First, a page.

Australian house prices fell heavily in May, continuing a familiar pattern seen in recent years.
According to data released by Corelogic earlier today, prices fell by 1.1% in weighted terms across Australia’s capital cities in May, led by steep declines of 1.3% and 1.7% in Sydney and Melbourne.
By type of property, the group said that house prices fell by 0.9%, outpaced by a 2.6% drop in those for apartments.
“The month-on-month fall was largely the result of declines in Sydney and Melbourne, where dwelling values have recorded significant gains over the current growth cycle to date,” said Tim Lawless, CoreLogic head of research, noting that housing market conditions are typically seasonally weak in May.
The group’s Home Value Index is constructed in weighted average terms, meaning that movements in the Sydney and Melbourne housing markets — the largest in the country — are often influential on the broader index.
However, as shown in the table below, the declines in Sydney and Melbourne were not the largest across the country.
Those in Hobart and Darwin logged steep falls of 4.8% and 3.5% respectively, while prices also fell in Perth and Canberra. The only capitals to register an increase were Adelaide and Brisbane where they grew 0.8% and 0.3%.
Given the broad-based declines seen in the month, it saw price growth in Australia’s capitals over the past three months slow to 0.4%.
It was a similar story for the change on a year earlier where price growth decelerated to 8.3%, well below the double-digit gains reported throughout much of last year and in early 2017.
Again, that largely reflects the moderation in price growth seen in Sydney and Melbourne.
While the monthly decline in prices was steep, Lawless said that it’s not all that unusual at this time at year.
“The May home value results should be viewed in the context of demonstrated seasonality — values have fallen during May in four of the past five years,” he said.
While that may help to alleviate concerns that a damaging price correction is underway, he says that there’s still been a noticeable loss of momentum across the Australian housing market, most pronounced in Sydney and Melbourne.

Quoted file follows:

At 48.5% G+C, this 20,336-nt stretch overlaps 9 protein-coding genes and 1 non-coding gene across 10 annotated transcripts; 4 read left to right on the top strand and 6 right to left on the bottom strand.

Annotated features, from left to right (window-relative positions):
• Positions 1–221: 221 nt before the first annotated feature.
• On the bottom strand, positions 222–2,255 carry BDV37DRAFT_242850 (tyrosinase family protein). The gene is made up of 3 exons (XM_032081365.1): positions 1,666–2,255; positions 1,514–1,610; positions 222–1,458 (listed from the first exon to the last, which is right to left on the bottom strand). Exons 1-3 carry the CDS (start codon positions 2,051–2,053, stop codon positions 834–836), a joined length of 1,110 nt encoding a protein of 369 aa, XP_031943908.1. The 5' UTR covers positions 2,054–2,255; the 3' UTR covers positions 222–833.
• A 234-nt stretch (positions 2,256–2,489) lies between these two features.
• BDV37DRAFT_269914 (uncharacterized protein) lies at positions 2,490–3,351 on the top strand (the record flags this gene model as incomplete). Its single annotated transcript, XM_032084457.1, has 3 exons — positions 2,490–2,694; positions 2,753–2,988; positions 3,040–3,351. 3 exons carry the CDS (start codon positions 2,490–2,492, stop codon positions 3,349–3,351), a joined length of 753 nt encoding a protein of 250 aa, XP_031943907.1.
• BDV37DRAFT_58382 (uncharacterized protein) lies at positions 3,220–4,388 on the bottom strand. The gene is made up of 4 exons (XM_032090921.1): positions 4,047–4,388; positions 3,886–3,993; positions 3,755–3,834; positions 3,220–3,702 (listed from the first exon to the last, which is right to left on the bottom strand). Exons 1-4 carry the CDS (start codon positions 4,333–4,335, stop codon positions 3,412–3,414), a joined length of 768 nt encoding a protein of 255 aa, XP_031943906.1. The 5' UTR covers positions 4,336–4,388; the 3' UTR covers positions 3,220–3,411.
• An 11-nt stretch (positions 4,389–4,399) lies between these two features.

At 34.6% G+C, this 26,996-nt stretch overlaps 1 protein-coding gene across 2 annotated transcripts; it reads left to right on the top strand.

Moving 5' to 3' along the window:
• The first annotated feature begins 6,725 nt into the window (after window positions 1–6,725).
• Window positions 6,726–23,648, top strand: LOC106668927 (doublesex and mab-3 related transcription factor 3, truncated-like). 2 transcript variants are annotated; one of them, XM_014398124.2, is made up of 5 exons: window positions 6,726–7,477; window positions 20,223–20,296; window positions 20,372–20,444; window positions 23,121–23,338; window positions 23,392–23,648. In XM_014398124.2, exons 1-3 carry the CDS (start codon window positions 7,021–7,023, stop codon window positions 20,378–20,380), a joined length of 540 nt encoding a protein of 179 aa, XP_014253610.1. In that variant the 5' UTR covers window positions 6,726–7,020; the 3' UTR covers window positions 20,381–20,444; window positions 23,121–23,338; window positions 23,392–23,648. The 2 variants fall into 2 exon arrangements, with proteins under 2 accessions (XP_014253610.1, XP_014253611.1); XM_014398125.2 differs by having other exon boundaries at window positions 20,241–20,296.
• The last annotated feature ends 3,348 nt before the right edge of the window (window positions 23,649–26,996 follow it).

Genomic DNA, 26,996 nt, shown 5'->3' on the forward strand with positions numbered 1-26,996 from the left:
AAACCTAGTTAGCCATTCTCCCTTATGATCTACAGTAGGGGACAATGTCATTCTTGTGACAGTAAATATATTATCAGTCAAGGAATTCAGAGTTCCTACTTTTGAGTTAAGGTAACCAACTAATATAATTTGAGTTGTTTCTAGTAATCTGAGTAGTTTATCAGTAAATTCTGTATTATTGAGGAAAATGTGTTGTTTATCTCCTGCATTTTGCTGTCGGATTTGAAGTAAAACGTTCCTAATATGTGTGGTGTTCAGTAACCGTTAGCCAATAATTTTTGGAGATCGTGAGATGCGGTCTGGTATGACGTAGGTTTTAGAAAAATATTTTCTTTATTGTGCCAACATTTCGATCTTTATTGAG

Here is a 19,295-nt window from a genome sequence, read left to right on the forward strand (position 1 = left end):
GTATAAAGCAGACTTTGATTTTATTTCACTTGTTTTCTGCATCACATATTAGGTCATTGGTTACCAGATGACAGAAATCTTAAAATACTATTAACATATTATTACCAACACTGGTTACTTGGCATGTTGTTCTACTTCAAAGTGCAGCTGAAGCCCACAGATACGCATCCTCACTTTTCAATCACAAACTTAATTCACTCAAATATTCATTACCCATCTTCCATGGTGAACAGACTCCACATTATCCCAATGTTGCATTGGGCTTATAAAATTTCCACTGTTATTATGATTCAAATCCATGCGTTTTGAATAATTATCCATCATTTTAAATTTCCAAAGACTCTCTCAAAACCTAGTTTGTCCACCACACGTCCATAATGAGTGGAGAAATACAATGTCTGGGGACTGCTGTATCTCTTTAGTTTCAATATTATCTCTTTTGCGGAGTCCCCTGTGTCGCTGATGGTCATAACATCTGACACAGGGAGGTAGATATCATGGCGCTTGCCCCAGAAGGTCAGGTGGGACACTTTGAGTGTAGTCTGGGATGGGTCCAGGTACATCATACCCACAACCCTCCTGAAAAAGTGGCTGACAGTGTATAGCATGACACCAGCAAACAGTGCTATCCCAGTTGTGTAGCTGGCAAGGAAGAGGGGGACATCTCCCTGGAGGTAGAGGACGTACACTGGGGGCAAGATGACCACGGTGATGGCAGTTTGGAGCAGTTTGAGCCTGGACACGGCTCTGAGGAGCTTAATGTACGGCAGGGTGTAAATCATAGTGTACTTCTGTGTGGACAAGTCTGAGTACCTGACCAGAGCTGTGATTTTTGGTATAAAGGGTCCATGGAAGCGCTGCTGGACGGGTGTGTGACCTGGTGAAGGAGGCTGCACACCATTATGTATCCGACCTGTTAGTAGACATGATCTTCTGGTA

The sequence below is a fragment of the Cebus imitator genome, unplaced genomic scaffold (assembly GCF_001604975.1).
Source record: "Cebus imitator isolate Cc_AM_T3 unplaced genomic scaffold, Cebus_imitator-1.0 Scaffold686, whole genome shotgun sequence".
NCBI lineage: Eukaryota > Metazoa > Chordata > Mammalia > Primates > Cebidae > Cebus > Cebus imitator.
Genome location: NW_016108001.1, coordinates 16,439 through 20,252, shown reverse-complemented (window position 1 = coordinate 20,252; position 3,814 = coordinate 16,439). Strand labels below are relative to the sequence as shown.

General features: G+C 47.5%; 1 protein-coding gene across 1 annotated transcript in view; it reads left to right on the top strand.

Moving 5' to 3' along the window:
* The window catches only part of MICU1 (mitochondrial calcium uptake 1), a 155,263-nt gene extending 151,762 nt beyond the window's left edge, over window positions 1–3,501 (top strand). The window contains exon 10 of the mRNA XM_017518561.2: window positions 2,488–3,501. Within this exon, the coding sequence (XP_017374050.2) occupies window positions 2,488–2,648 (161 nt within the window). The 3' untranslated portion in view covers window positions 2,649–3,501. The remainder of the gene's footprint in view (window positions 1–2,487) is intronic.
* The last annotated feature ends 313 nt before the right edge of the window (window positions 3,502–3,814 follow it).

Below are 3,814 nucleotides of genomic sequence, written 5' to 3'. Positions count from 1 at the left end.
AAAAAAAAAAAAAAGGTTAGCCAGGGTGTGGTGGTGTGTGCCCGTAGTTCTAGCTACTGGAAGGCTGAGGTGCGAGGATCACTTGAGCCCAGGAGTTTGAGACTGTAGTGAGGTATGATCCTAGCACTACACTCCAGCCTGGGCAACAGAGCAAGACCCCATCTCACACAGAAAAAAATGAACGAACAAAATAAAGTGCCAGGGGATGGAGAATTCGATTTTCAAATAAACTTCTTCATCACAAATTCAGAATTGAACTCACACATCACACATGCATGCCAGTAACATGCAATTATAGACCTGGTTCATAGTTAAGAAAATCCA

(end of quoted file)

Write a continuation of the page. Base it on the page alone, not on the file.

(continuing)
“Reading through the seasonality indicates that value growth in the market has lost momentum, particularly in Sydney and Melbourne where affordability constraints are more evident and investors have comprised a larger proportion of housing demand,” he says.
Lawless says that aside from affordability constraints in Australia’s largest cities, recent measures introduced by APRA to cool investor activity in the housing market, along with out-of-cycle mortgage rate increases and weakening consumer sentiment, have also contributed to the slowdown in the market.
“Adding to the complexity in reading the current market is the recent Australian Prudential Regulation Authority (APRA) announcements at the end of March for a new round of macroprudential measures aimed at slowing the pace of interest only lending,” he says.
“Mortgage rates are continuing to trend higher, particularly for investors.
“Another factor that is likely contributing to slower growth conditions is a dent in consumer confidence. Consumer sentiment towards housing, as measured by Westpac and the Melbourne Institute, has shown a marked downturn in May.”
The question that many are now likely to be asking is what will prices do next?
Will they rebound as they have done in previous years, setting the scene for another strong period of growth led by Sydney and Melbourne, or will this mark the start of a more pronounced slump?
While history says it’s likely to be latter, the circumstances this year have changed, perhaps pointing the likelihood that this time may be different.
Along with tighter macroprudential measures towards investors and higher mortgage rates, affordability is also worse given price growth has far outstripped that seen in household incomes.
Throw in factors outside of Australia such as the decision from Chinese regulators to restrict capital outflow from the nation — potentially limiting what has been a large source of housing demand in recent years — and there’s some uncertainty as to the outlook for prices.
No one truly knows what will happen, but expect the housing market to get plenty of attention over the next few months.
Even more so than usual.
This table from CoreLogic show the performance by individual capital city, looking at movements in both house and apartment prices.
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